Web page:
In this video we install a Power Commander V on a 2012 Yamaha R1. This install video pertains to Yamaha R1 models from 2009-2013.
In this video we install a Power Commander V on a 2012 Yamaha R1. This install video pertains to Yamaha R1 models from 2009-2013.
In this video we explain what the quickshifter is. We also demonstrate normal shifting on the dyno and quickshifting so you can see the difference the quickshifter makes.
In this video we show how to install the Power Commander 5 on the 2013 Triumph Street Triple 675. The part number for PCV is 21-016. Please check out our Youtube page for more install videos including the install of an Igintion Module on this bike model.
Cliff Randall has been racing and building motorcycles for 30 plus years. His 60th birthday is coming up and he has decided to build one last bike, a 2013 ZX-14 HT. HT stands for “hyper touring.” Since starting this project earlier this year, he has gained some support from people who are excited about his build, Dynojet Research included. Rob Muzzy of Muzzy Performance Products, Don Guhl of Guhl Motors, House of Kolor, Takai-Racing and many other key sponsors, have backed Cliff for his build. The Dynojet Research products he will be using are a Power Commander 5, Ignition Module, Autotune and our LCD display screen. We’ll definitely do a full write up of his build when it’s complete. Good luck Cliff, we are looking forward to this one!!!
Another race season for the Witchkraft Racing team is in the books. Eddie Kraft ended his season with 2 WERA Championships (WERA North Central 600 Superstock and 600 Superbike), 7 1st place finishes and a 4th place finish in the 600 Superstock National finale race. We want to congratulate Eddie and Witchkraft Racing on their 2012 season. We are looking forward to the 2013 season and working with a great race team. Check out Witchkraft Racing’s full report on their website. http://www.witchkraftracing.com/?p=819
Ty Howard took home four wins and the CMRA overall #1 Plate at the Texas World Speedway on November 11. Riding his Dynojet equipped KTM RC8, he won all for races that day which sealed the deal on the overall championship. Here’s what he had to say, “It was a great day, the wind was tough to deal with, but for the most part it made the racing really exciting. I’d like to thank Brandon Spradling at P1 Racing Services, John Hutchinson at South Central Race Center, Bridgestone Tires, Dynojet, VP, Pilot, Motul, 212Decals.com, KTM America and a big thanks to HighPerformanceCrew.com for sponosoring the Formula 1 class.”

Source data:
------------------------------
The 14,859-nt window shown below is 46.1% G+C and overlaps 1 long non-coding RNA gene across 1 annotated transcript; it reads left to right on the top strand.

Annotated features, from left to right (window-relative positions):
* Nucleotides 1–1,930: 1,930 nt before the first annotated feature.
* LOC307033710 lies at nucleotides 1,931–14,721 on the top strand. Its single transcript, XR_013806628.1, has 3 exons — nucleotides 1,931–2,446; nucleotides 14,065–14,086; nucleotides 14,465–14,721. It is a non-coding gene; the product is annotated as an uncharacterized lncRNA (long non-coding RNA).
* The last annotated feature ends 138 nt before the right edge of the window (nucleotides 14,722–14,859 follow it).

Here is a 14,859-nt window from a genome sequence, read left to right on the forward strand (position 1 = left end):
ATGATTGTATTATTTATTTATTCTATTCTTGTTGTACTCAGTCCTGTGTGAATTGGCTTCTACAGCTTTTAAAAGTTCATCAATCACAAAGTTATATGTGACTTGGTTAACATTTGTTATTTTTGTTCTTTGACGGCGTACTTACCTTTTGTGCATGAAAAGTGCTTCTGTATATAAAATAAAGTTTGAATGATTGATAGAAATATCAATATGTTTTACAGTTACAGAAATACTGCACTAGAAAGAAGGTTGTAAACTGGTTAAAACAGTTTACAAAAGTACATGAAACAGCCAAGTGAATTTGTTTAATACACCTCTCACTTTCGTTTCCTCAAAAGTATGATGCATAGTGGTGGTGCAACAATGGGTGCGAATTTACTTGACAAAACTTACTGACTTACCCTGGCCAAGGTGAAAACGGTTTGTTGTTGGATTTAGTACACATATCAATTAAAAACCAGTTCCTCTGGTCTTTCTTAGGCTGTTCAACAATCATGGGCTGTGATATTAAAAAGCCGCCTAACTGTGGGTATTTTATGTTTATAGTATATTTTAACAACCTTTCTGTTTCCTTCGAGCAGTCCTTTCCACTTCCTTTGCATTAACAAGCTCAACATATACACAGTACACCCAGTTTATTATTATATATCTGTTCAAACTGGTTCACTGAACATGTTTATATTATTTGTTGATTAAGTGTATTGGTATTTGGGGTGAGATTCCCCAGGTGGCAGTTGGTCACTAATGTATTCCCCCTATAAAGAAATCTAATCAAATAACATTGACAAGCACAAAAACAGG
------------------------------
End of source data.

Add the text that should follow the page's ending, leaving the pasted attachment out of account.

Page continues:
2012 WERA C-Superstock Expert National Champion
2012 WERA West B-Superbike Expert Champion
2012 WERA West B-Superstock Expert Champion
2012 WERA West C-Superbike Expert Champion
2012 End of the Year in Review
What an outstanding first year on a 600! If you would have asked me in January where I would be at the end of the year with speed and championships I would have said I hope I can keep the fast guys in sight by the end of any one race. The speed came much faster than expected with the help of the Yamaha Champions Riding School and my desire to make it to the professional ranks by 2013. First race of the year I took home a 15th place finish out of 35 racers, but by mid season I took home my first win at the WERA National event held at Miller Motorsports Park. I feel very comfortable with my speed and only expect to get much stronger and faster by the AMA opener at Daytona in early March of 2013.
Just like my speed improving over the year at an exceptional rate, my height and weight have changed as well. When I raced the first race of the year I was 5’0″ tall and weighed in at 100 lbs. Now just 10 months later I am 5’7″ tall and 120 lbs. A lot has changed in just a short period of time, I can’t wait to see what the next year has to bring. My dad says the growing part is over and now it’s all about becoming the faster stronger racer that I want to be.
With so many highlights I will just cover a few here starting with the season finale. Las Vegas hosted the WERA West season finals and I captured another two WERA West Championships with very solid results; finishing on the box 6 of 7 races. Set my personal best lap of 1:17.4, compared to Jake Zemke of 1:18.0. I just had to throw that out there to give some perspective on my times. Jake went on to ride a 1000 and set his best big bike time of 1:16.7. The previous weekend I was at Barber Motorsports Park for my first visit to the track and my first time participating in the WERA GNFs. I captured my first National Championship of my career. It was great to get the Championship, but it was a very trying weekend with many electronic issues. The one good race that I had, I was able to set the faster lap time out of all 600s and 750s for the entire weekend. I ran a 1:30.848 compared to Miles Thorton that ran a 1:32.084 in the same race. During the AMA Supersport race in June the winner’s (James Rispoli) best time was a 1:30.2! I am not there yet, but I am closing in fast.
Going back another weekend I visited Daytona International Raceway for the AMA Amateur National Championships. This was my first visit to the track, but I was super excited to be at my name sake. I wanted to have the headlines read “Daytona wins Daytona”, but I made a minor mistake with my closing speed on a slower rider in Friday practice and down I went in turn one. The bike got the worst of it and I had to run the rest of the weekend with a bent front end. It was still an awesome experience racing at my name sake and getting that experience on the track in preparation for the AMA season opener in March. I came away with two 2nd place finishes that came down to the line. What a great learning experience and next year I am coming with horsepower.
I cannot thank my family, friends and sponsors enough for making my first year on a 600 such a great success. I am looking forward to 2013… this is just the beginning of the story.
For 2013 I have no firm commitments, but I look forward to all options.
I would like to thank all of my sponsors and family for their dedication and commitment to my racing this year. Thank you OUTLAW Racing, Pirelli, Diablo Racing, Geremy Edwards Studios, F&L Racing Fuel, FASTRACK, ACT Racing, Yamaha Champions Riding School, Malcolm Smith Motorsports, Suomy, Superbike Chassis, Vortex, Ferodo, Next Moto Champion, Hinson Clutch Components, GoPro, ACTIVATE Drinks and FasterSafer.com.